Can You Get Top Rank with Comment Spamming?

All of you avid bloggers must be aware of spam comments that plague your blogs. Any decent blog gets hundreds or possibly thousands of spam comments every day.

But why do these spammers spend so much time and money spamming thousands of blogs? Does comment spamming really benefit in any way? Can comment links really get good rankings for a website?

Same question was posed by a webmaster on Google’s webmaster forum. (

Get SEO Success with Comment Link SPAM?
I’m really confused as to how and why Google would allow for one of our competitors who’s entire linking profile comprises of +90% comment link spamming tactics across the web to be ranking so well for a very competitive keyword.

His grouse is that he has analyzed the backlink profile of the site though various link checking tools like,, SEO-spyglass and discovered that +90% of links are comment spam links. The site in question is doing very well across all the highly competitive keywords. The questioner attributes the site’s SEO success to spam links from comments.

Comment Spamming for Good Rankings?


I believe that the webmaster is mistaken in his assessment of the backlinks and their impact on the rankings for these reasons:

  1. Comment links are mostly “nofollowed”. There is no SEO value derived from nofollow links. So you can discount a substantial portion of these links from comments. The questioner is silent on how many links were dofollowed and nofollowed. Even if few blogs allowed dofollow links, were they enough to make a site rank so dominantly?
  2. Google has time and again strived to make such linkspam ineffective through algorithm updates such Penguin update. So it’s highly unlikely that a site can get good ranks solely on the basis of linkspam.
  3. The questioner focused solely on comment link spam which according to him constituted 90% of the link profile. He didn’t mention what kind of those 10% clean links were? A good link is much more valuable than we may imagine. Even if the site has a 90% spam links which (according to me) give him ZERO benefit, a portion of 10% clean links may well be benefitting the website in terms of SEO. These valid links may have been of high quality and very relevant. An oversight by the questioner?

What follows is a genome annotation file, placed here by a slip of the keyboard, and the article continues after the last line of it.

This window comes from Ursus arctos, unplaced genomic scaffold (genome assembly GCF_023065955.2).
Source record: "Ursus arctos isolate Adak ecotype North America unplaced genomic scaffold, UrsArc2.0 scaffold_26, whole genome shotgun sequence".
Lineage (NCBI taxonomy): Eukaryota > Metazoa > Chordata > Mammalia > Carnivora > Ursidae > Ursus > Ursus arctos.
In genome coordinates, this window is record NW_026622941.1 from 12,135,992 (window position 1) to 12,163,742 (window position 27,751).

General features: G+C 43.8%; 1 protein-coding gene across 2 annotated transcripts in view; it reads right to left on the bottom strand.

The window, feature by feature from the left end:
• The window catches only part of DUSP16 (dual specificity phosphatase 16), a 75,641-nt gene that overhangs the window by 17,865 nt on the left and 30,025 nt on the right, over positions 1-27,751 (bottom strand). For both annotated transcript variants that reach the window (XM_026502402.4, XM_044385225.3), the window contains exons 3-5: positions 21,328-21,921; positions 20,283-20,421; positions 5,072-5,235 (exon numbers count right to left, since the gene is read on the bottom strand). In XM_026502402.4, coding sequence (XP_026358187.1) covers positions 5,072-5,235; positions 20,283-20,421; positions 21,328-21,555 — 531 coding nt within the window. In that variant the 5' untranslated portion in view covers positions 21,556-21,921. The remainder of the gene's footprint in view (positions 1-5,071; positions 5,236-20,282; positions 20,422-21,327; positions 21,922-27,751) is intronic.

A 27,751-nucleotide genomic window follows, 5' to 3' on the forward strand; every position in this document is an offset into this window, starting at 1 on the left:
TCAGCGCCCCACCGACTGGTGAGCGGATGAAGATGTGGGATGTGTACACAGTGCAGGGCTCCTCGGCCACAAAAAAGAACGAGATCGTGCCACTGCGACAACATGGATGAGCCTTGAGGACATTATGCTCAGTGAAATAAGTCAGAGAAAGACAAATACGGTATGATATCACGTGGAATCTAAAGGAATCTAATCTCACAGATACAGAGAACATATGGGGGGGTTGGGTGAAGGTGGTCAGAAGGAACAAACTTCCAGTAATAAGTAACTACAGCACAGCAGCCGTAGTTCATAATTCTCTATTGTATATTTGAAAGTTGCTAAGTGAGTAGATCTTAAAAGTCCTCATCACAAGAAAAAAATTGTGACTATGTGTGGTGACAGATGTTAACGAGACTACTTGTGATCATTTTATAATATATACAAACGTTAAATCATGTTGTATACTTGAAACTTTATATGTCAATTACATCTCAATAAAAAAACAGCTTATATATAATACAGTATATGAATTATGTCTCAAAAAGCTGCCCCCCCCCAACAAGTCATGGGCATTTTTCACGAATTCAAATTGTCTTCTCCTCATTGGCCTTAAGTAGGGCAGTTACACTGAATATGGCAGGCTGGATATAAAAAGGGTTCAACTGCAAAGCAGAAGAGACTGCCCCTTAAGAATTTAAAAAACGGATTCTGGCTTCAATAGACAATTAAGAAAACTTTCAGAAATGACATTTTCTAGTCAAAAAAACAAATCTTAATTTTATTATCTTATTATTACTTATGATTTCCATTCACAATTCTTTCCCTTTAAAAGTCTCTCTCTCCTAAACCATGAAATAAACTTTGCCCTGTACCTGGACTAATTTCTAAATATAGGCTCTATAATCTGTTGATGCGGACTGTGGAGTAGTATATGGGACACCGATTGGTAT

4. When comment spam is undertaken it is normally done in bulk (we are speaking of hundreds and thousands). Even if we assume that the website got 900 links from comments. That means the website has 100 genuine links. If among these 100 odd valid links, there are few high PR links on trusted sites, then the site’s SEO success can be attributed to these links and not the linkspam.
  5. The questioner is obviously biased in this assessment because he has not even mentioned the quality of the website. There is strong possibility that the site which is so successful and dominates the niche across all major keywords could be a really GOOD site. Why is to so out of the realm of possibility that the “offending” site is successful because of its intuitive UX, superb product/services, and great content!